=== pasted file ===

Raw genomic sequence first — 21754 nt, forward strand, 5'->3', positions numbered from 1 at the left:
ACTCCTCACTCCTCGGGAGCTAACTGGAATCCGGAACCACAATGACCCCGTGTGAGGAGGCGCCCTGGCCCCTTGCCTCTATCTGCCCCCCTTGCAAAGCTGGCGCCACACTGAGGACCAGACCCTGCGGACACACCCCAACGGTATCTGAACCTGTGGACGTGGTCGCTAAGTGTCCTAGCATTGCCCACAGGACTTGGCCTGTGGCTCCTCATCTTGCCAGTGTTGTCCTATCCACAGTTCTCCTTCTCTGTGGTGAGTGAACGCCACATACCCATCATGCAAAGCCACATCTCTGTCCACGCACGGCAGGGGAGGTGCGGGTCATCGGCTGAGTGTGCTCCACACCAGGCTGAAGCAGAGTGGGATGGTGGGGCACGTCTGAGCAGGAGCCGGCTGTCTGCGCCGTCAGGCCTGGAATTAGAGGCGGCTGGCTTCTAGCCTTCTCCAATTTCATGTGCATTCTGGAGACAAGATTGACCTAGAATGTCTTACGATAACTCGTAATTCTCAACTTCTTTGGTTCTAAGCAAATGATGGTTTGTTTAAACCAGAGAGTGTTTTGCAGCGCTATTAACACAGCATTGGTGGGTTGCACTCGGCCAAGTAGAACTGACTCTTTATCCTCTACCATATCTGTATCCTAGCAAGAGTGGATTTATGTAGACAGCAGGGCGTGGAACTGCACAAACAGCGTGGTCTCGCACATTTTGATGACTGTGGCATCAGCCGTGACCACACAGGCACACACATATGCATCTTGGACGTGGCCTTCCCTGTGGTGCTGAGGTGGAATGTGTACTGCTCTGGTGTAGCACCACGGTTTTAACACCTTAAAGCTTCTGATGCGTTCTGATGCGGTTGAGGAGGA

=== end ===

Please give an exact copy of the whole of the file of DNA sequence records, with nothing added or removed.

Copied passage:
Raw genomic sequence first — 21754 nt, forward strand, 5'->3', positions numbered from 1 at the left:
ACTCCTCACTCCTCGGGAGCTAACTGGAATCCGGAACCACAATGACCCCGTGTGAGGAGGCGCCCTGGCCCCTTGCCTCTATCTGCCCCCCTTGCAAAGCTGGCGCCACACTGAGGACCAGACCCTGCGGACACACCCCAACGGTATCTGAACCTGTGGACGTGGTCGCTAAGTGTCCTAGCATTGCCCACAGGACTTGGCCTGTGGCTCCTCATCTTGCCAGTGTTGTCCTATCCACAGTTCTCCTTCTCTGTGGTGAGTGAACGCCACATACCCATCATGCAAAGCCACATCTCTGTCCACGCACGGCAGGGGAGGTGCGGGTCATCGGCTGAGTGTGCTCCACACCAGGCTGAAGCAGAGTGGGATGGTGGGGCACGTCTGAGCAGGAGCCGGCTGTCTGCGCCGTCAGGCCTGGAATTAGAGGCGGCTGGCTTCTAGCCTTCTCCAATTTCATGTGCATTCTGGAGACAAGATTGACCTAGAATGTCTTACGATAACTCGTAATTCTCAACTTCTTTGGTTCTAAGCAAATGATGGTTTGTTTAAACCAGAGAGTGTTTTGCAGCGCTATTAACACAGCATTGGTGGGTTGCACTCGGCCAAGTAGAACTGACTCTTTATCCTCTACCATATCTGTATCCTAGCAAGAGTGGATTTATGTAGACAGCAGGGCGTGGAACTGCACAAACAGCGTGGTCTCGCACATTTTGATGACTGTGGCATCAGCCGTGACCACACAGGCACACACATATGCATCTTGGACGTGGCCTTCCCTGTGGTGCTGAGGTGGAATGTGTACTGCTCTGGTGTAGCACCACGGTTTTAACACCTTAAAGCTTCTGATGCGTTCTGATGCGGTTGAGGAGGA